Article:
05 Mar Following in his father’s legal footsteps
By Dwain Hebda
When the Honorable Ed Clawson moved off the 20th Judicial District Division III Circuit judgeship in January, it marked the end of an era. Sort of.
The Conway native was stepping down from the bench, but it wasn’t into retirement, nor was he leaving his circuit role bereft of the Clawson name. As Ed Clawson moved into the 2nd Division District Court judgeship, to which he was elected last March, his son Chuck stepped into the position his father had held with distinction for more than a quarter of a century.
“I was not ready to retire, but 25 years is a long time and I was ready for a change,” Ed said of his decision to seek election to the district bench. “I felt pretty confident that Chuck would want to take a shot at this job, and we were both fortunate enough to run unopposed.”
The position had interested the Honorable Charles “Chuck” Clawson III for years. “Being a circuit court judge had always been a long–term goal,” he said. “In law school, I always wanted to be a trial attorney, and the more I did trials, the more I wanted to be presiding over them.”
The unusual situation is just the latest chapter in one of the more unique legal family trees in the state. Both men graduated from Conway High School, but Ed completed his undergraduate work at Hendrix College while Chuck attended Arkansas State University in Jonesboro. Both would attend law school through the University of Arkansas at Little Rock, Ed during the day and Chuck at night while working a full–time corporate job.
Both got a taste of private practice before heading to the municipal courts. Ed was appointed to the circuit court seat in 1995, while Chuck spent most of his legal career as a deputy. But the allure of the bench was never far.
“As far as what drew me to the law, it was just the ability to help people,” Chuck said. “Obviously, I had an extraordinary example in Dad.”
Chuck isn’t alone in his high regard for his father’s accomplishments. Judges around the country who couldn’t find Conway with a compass are familiar with him, thanks to the highly successful Faulkner County Drug Court he instituted in 2003.
Drug court gives certain narcotics offenders an alternative to jail and has been described as probation on steroids, demanding participants not only stay clean but get their lives on track through education, employment and accountability.
“Drug courts provide an opportunity for people who have a drug problem to get a chance to get a fresh start,” Ed said. “People have to be screened and have to be committed to it. They can’t just think they’re going to come in and it’ll be an easy way to avoid jail. The purpose of it was to give structure, to give them a sense of responsibility, to give them a sense of accomplishment.”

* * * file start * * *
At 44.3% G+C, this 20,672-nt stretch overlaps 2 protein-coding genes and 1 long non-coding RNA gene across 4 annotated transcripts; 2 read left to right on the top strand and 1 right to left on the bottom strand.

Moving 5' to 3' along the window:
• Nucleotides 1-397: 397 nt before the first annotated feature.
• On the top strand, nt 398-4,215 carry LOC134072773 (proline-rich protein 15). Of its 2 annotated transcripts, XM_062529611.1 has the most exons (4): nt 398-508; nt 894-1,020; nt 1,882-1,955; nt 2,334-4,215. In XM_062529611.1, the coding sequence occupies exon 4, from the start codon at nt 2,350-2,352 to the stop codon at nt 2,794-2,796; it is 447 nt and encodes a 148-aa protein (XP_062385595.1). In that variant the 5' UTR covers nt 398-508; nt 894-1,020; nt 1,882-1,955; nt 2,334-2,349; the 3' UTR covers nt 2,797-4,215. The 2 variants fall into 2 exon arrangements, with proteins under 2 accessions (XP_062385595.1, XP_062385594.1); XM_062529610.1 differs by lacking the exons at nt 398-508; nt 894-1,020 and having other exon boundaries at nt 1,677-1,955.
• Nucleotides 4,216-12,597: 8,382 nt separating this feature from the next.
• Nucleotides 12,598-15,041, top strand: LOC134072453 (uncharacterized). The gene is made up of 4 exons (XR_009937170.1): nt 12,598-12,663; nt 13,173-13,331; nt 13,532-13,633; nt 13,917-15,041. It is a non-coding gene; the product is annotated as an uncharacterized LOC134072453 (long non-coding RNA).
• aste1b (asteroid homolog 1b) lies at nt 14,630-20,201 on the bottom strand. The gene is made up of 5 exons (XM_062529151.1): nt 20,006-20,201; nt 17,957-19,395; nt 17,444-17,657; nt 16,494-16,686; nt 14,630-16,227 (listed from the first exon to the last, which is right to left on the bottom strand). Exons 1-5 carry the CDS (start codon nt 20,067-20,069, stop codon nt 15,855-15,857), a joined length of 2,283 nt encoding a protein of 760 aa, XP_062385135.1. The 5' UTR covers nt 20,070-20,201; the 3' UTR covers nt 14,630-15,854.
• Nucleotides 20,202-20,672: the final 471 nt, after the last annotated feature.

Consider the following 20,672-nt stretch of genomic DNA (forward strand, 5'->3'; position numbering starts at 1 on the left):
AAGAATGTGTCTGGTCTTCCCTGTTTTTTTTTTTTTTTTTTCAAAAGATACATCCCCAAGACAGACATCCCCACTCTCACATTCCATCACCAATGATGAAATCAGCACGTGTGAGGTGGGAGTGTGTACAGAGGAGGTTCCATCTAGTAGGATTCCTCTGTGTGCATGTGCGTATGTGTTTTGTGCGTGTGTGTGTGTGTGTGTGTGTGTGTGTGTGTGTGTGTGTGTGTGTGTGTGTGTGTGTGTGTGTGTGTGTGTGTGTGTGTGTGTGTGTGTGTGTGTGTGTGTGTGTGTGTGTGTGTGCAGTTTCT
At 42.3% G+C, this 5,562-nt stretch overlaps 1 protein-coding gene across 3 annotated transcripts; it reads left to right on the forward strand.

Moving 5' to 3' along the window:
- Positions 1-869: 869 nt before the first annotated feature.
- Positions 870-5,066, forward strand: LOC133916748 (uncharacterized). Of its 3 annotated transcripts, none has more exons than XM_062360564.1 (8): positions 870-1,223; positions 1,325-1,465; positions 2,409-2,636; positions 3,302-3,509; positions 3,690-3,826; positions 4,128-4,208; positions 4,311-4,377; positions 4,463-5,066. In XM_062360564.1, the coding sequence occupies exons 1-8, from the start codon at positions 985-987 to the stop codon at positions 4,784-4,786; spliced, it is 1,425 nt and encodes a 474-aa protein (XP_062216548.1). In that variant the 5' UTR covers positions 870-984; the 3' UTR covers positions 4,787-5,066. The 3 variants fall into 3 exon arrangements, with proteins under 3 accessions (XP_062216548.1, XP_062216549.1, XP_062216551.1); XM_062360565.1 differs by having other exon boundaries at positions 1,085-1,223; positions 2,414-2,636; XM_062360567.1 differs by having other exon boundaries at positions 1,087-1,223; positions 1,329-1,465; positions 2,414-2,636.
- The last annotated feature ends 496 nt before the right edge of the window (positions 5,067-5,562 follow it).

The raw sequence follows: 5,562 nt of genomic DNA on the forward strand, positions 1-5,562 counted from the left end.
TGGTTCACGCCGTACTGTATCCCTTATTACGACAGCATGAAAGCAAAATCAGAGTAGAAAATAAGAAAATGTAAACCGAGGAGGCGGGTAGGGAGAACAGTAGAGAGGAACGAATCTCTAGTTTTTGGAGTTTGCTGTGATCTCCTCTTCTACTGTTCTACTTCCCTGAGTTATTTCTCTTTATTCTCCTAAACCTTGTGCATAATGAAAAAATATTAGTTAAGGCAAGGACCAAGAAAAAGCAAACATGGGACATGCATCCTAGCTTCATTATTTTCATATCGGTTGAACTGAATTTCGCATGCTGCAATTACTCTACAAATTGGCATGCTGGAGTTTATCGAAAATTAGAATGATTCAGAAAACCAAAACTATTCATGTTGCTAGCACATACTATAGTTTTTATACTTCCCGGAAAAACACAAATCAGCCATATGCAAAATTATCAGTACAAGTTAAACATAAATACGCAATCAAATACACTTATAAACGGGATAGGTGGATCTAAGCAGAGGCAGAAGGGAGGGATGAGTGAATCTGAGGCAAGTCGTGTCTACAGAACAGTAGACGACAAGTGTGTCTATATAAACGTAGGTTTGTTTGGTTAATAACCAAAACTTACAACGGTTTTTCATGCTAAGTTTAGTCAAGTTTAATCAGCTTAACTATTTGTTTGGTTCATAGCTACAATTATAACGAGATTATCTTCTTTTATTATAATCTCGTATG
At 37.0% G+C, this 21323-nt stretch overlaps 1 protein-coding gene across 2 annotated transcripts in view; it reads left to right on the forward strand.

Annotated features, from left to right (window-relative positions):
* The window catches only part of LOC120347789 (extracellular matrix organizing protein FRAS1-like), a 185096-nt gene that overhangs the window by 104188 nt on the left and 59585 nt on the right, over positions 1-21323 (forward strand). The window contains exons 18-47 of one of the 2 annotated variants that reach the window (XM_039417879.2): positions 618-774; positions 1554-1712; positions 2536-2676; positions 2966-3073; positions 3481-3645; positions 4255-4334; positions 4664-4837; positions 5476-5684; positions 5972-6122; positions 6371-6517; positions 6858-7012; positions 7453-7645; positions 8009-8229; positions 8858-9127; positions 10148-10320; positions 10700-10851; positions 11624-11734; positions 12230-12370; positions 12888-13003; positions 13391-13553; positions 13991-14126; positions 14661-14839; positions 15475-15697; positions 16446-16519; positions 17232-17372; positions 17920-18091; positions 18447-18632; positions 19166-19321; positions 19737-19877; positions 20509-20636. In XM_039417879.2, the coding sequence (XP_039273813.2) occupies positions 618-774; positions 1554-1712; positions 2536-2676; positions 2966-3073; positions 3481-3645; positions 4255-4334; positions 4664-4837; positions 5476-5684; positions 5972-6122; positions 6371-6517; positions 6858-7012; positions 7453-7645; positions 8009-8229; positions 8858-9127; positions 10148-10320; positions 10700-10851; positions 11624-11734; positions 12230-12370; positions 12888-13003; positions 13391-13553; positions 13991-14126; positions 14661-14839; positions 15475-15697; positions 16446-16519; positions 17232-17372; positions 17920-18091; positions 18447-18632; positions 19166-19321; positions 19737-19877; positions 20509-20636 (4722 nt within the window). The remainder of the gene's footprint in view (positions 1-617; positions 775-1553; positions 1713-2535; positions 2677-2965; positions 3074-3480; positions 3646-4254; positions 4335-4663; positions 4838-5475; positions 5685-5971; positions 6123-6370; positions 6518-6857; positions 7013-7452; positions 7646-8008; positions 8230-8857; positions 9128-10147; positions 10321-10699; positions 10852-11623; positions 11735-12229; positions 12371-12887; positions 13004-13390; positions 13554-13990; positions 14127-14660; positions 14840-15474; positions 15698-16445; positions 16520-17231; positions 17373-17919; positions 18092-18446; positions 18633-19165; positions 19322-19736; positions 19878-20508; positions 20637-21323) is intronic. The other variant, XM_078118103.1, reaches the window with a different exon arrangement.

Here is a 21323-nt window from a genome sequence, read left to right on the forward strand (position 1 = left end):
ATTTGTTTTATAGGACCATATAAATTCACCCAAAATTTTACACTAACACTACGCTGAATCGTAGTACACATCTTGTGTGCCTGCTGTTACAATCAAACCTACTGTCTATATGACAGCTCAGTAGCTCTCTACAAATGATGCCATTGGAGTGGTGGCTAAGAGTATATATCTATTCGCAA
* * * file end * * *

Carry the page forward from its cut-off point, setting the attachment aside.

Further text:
The drug court is also budget–friendly, with 15 percent recidivism and an annual cost of only $5,000 per individual. Compare this to the Arkansas Department of Corrections’ 40 to 50 percent recidivism rate and the $50,000 it takes annually to house someone in prison.
Since its founding, the program has graduated around 175 individuals. While not everyone is a success story, there are enough people who’ve made the most of the opportunity to cement Ed’s faith in the program.
“I’ve said it a thousand times,” he said. “Many of these folks have been kicked in the backside a lot, but they’ve never been patted on the back for something they’ve done right. To see somebody turn their life around, to make that decision to go to work, take care of their family, where they’re paying taxes, they’re productive, is something I’m very proud of.”
The wildly successful drug court, just one part of Ed’s looming reputation, could have been intimidating, deterring Chuck from following in his father’s legal footsteps in the first place. Not so, he said.
“You’re not going to come across anybody that’s a better attorney or a better judge than my dad,” Chuck said. “I wanted the responsibility to carry that on. I don’t want anything my father’s done — what he’s built and worked on and dedicated his life and career to — to ever be tarnished in any way. I realize the expectations for me are high, but I accept that and I know what I am getting into as judge.”
As a prosecutor, Chuck never argued a case before his father. Asked what advice he has for his son now that they are both judges, Ed is deferential.
“Well, first of all, I want to say that I think Chuck will make an outstanding circuit judge. We‘re a little past me giving him advice at this point,” he said with a smile. “Some of the best advice I ever got was when I first got my appointment. A colleague told me, ‘As long as you’re sitting on the bench, don’t ever forget what it feels like to stand in front of it.’
“You always have to bear in mind the people coming before you deserve your attention, they deserve your respect. You’ve just got to treat everybody just like you’d want to be treated, adjust your thinking to whatever the problem is and look for a solution. That’s why you’re there.”